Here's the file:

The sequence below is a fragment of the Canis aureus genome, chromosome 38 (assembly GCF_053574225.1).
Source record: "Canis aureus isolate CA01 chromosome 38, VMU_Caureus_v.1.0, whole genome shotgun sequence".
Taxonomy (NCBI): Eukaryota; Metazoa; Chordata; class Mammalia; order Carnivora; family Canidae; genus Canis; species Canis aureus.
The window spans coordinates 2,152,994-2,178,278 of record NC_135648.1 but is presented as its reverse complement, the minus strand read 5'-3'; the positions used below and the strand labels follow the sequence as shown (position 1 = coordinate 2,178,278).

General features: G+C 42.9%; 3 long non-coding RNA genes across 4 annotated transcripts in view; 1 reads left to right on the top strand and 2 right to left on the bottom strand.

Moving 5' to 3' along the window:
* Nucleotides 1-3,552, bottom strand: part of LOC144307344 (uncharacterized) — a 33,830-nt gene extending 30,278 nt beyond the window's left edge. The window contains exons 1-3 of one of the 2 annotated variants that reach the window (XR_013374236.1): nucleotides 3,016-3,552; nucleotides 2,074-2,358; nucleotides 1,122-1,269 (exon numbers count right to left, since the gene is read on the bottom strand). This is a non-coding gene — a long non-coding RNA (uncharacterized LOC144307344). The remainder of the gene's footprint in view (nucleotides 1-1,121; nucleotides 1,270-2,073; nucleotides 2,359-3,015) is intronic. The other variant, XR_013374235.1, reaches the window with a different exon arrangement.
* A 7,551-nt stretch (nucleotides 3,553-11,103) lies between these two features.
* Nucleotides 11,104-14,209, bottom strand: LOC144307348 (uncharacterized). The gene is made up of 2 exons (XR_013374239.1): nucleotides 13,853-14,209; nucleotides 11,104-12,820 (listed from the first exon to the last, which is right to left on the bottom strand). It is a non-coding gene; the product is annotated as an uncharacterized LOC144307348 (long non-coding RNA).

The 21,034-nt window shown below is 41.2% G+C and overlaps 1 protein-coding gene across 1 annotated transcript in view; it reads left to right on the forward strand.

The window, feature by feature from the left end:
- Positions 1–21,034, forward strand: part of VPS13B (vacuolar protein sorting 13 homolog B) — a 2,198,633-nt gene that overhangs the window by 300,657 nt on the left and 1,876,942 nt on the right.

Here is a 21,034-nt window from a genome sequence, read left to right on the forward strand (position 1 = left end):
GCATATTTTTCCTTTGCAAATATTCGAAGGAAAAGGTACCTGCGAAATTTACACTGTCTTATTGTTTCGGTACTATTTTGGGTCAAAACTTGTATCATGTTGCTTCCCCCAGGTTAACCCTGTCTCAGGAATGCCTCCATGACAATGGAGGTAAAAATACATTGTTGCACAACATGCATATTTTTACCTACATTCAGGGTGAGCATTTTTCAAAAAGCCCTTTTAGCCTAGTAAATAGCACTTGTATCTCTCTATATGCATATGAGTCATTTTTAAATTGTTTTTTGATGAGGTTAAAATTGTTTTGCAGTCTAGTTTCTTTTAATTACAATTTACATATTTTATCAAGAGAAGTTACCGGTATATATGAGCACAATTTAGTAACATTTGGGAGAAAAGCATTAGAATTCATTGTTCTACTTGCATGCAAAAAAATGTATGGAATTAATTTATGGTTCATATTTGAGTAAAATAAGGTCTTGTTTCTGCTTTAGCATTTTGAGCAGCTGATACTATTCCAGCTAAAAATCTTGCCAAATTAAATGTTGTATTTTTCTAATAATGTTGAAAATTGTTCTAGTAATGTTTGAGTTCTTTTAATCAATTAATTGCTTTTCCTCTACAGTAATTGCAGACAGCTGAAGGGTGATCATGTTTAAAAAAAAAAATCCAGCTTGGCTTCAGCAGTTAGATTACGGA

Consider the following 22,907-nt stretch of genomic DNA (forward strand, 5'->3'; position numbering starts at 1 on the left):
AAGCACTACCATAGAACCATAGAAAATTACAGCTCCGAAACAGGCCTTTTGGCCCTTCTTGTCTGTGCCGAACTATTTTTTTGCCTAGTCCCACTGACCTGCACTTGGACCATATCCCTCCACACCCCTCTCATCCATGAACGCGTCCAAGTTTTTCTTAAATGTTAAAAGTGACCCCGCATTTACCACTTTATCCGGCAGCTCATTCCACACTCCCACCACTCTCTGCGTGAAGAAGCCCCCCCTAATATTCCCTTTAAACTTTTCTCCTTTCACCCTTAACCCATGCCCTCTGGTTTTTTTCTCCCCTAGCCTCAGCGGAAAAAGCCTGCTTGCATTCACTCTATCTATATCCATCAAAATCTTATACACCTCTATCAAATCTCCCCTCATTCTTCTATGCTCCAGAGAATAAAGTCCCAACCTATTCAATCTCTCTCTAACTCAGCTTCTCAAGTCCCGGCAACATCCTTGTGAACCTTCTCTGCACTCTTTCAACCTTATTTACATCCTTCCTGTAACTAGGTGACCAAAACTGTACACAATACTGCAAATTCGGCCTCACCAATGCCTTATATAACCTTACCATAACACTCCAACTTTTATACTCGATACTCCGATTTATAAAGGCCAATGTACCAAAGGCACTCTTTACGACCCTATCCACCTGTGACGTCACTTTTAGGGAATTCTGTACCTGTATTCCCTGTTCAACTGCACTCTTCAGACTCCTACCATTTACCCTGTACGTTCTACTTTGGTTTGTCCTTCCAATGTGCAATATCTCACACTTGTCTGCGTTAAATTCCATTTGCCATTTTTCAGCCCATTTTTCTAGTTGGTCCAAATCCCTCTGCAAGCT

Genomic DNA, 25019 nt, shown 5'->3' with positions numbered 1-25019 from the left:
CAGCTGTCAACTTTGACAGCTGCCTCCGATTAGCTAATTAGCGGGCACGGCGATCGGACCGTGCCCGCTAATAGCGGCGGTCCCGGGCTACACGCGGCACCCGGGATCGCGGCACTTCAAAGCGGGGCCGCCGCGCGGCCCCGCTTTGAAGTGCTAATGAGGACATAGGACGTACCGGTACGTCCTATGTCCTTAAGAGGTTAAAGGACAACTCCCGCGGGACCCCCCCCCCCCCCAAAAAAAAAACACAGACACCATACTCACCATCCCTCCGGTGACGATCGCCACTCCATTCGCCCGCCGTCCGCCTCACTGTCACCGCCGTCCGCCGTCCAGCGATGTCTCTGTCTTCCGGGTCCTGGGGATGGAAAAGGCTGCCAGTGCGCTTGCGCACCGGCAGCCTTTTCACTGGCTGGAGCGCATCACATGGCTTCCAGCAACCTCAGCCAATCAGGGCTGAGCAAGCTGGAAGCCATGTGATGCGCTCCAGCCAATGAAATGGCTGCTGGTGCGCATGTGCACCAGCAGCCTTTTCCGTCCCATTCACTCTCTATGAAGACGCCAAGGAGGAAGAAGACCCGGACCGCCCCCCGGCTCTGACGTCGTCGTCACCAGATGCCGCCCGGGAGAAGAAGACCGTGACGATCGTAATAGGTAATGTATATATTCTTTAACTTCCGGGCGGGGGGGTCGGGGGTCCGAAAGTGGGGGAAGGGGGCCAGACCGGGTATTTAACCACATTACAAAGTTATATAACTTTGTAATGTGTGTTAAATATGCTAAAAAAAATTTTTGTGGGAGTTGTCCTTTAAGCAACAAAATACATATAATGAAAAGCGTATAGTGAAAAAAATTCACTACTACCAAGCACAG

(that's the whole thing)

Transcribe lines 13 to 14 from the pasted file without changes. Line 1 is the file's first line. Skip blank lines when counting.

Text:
Here is a 21,034-nt window from a genome sequence, read left to right on the forward strand (position 1 = left end):
GCATATTTTTCCTTTGCAAATATTCGAAGGAAAAGGTACCTGCGAAATTTACACTGTCTTATTGTTTCGGTACTATTTTGGGTCAAAACTTGTATCATGTTGCTTCCCCCAGGTTAACCCTGTCTCAGGAATGCCTCCATGACAATGGAGGTAAAAATACATTGTTGCACAACATGCATATTTTTACCTACATTCAGGGTGAGCATTTTTCAAAAAGCCCTTTTAGCCTAGTAAATAGCACTTGTATCTCTCTATATGCATATGAGTCATTTTTAAATTGTTTTTTGATGAGGTTAAAATTGTTTTGCAGTCTAGTTTCTTTTAATTACAATTTACATATTTTATCAAGAGAAGTTACCGGTATATATGAGCACAATTTAGTAACATTTGGGAGAAAAGCATTAGAATTCATTGTTCTACTTGCATGCAAAAAAATGTATGGAATTAATTTATGGTTCATATTTGAGTAAAATAAGGTCTTGTTTCTGCTTTAGCATTTTGAGCAGCTGATACTATTCCAGCTAAAAATCTTGCCAAATTAAATGTTGTATTTTTCTAATAATGTTGAAAATTGTTCTAGTAATGTTTGAGTTCTTTTAATCAATTAATTGCTTTTCCTCTACAGTAATTGCAGACAGCTGAAGGGTGATCATGTTTAAAAAAAAAAATCCAGCTTGGCTTCAGCAGTTAGATTACGGA